Effects of Upstream and Downstream Processes

Beyond the interaction of the drug with its target, variations in downstream effector pathways such as signaling proteins and transcription factors may influence the overall action of the treatment. We recently published a comprehensive review of Pgx studies of mechanistically related candidate markers in drug target pathways for protein therapeutics (15). A few examples are provided to illustrate the effects of downstream processes on drug responses.

One example illustrating this effect involves the presence of somatic mutations of KRAS in certain tumors. Activating KRAS mutations have been associated with lack of response to panitumumab, which targets EGFR upstream of this GTPase (11,12,94). Mutations in KRAS may subvert the mechanism of EGFR inhibitors, since downstream signaling is no longer dependent on signals through EGFR. In a similar fashion, loss of function of PTEN has also been associated with poor response to trastuzumab and cetuximab therapy (98-100). The mutation status of downstream signaling molecules in drug target pathways is especially important to consider with oncology agents, since tumor escape mechanisms generally involve coincident or sequential alteration of several growth-regulatory pathways (21).

The suppressors of SOCS system, which modulates certain cell surface receptors by inhibiting downstream signal transduction pathways and targeting receptors for degradation through the proteosome, may have effects upstream or downstream of the therapeutic target (see sect. "Target-Mediated Elimination Pathways"). Specific SOCS family proteins have been shown to regulate signaling by IFN-a, insulin, leptin, G-CSF, and somatotropin (31,32,39-41). Several Pgx studies have found significant associations between SOCS1 and SOCS3 genotypes or pretreatment mRNA levels and response to IFN-a treatment in chronic hepatitis C patients (35-38).

By far, the largest literature on Pgx of downstream effectors has described the effects of coding polymorphisms in the FcR genes. While FcR-dependent activities of phagocytic cells and the reticuloendothelial system can indirectly mediate clearance of some therapeutic proteins, most studies have focused on the efficacy side of the equation. Pharmacogenomic studies have repeatedly demonstrated FcR associations with responses to selected therapeutic mAb drugs. mAbs that bind cellular targets may activate FcR on phagocytic cells and NK cells, stimulating the destruction of the targeted cell by antibody-mediated cellular cytotoxicity (ADCC) or by phagocytosis of the opsonized cell.

Several publications describe the association of coding polymorphisms in FCGR3A with responses to rituximab in oncology and autoimmunity trials (101105). Similar findings have been reported for FCGR2A, although it may be that these associations result from linkage within the genetic region encoding several FcRs (103). In vitro studies have shown that the FCGR3A variant 158V has higher affinity for IgG than the 158F variant, effectively broadening the concentration range in which Fc engagement activates ADCC in NK cells (106,107). Likewise, it has been observed that the anti-TNF mAb drugs may act as cell-targeting agents, since TNF-a is produced in a transmembrane form before release from the cell surface by cleavage (108). Recent studies of FCGR3A and infliximab therapy demonstrated that patients homozygous for the high-affinity 158V allele had a greater decrease in C-reactive protein, a PD marker in Crohn's disease, compared with 158F carriers. A follow-up study demonstrated that variations in the CRP gene itself did not account for this association. While the association of FCGR3A genotype with biological response in serum CRP levels to infliximab was confirmed, no association was shown with clinical response in the two cohorts studied (109-111).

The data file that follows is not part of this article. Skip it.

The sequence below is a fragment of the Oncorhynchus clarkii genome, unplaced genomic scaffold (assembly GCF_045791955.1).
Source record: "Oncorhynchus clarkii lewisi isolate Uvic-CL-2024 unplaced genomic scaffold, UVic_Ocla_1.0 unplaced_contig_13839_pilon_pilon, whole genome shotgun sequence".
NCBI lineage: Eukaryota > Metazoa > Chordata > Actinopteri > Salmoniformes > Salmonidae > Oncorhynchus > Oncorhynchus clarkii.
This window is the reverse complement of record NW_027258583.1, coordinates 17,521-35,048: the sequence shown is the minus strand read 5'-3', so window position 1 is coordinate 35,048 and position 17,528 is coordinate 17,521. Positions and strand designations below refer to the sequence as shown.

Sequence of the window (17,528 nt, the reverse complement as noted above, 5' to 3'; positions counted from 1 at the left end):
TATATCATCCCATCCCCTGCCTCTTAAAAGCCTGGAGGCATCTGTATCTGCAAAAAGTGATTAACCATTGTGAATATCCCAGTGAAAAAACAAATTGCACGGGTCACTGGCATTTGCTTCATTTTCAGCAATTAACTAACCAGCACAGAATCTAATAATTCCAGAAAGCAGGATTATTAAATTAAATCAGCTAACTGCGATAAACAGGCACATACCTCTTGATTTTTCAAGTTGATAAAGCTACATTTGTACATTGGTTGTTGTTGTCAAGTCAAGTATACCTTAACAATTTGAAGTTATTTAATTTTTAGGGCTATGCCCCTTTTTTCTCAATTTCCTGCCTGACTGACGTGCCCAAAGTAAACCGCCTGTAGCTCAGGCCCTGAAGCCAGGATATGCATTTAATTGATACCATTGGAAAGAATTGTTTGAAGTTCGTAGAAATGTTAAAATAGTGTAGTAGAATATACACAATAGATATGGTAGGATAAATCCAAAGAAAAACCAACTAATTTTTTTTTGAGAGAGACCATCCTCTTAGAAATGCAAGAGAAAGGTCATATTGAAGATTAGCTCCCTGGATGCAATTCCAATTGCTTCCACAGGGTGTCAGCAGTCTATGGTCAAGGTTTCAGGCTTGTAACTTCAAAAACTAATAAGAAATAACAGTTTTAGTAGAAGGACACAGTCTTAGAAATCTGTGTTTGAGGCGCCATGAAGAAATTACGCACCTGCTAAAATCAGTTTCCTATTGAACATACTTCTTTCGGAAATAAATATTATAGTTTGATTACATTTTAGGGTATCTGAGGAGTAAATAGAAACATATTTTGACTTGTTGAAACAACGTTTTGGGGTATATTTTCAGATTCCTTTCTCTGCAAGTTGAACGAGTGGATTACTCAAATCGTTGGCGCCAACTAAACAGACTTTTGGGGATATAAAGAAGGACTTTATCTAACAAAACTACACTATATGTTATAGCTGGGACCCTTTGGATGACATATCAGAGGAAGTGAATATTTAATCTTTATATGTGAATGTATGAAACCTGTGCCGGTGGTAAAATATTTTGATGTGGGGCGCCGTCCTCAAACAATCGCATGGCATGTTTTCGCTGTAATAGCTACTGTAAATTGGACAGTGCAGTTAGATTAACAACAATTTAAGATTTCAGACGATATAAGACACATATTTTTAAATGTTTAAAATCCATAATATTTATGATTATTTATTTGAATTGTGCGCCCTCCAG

Fewer studies have investigated associations between FcR variants and erbB-targeting mAbs, perhaps because endocytosis of the mAb-receptor complex reduces the window of opportunity for immune effector cell recognition. However, a role for ADCC in trastuzumab and cetuximab responses has been postulated, and recently, several studies have found associations between FcR variants and/or NK cell activity with clinical response to trastuzumab in breast cancer patients (112-115).

Nonfucosylated mAb constructs have been designed to increase cellmediated killing of tumor cells by binding with higher affinity to FcR and overcoming the variability associated with coding polymorphisms in FCGR3A and FCGR2A (116). Interestingly, the phagocytic activity of polymorphonuclear cells appears to favor high fucose content of IgG Fc, whereas the ADCC performed by mononuclear effector cells such as NK is enhanced by low fucose content (116,117).

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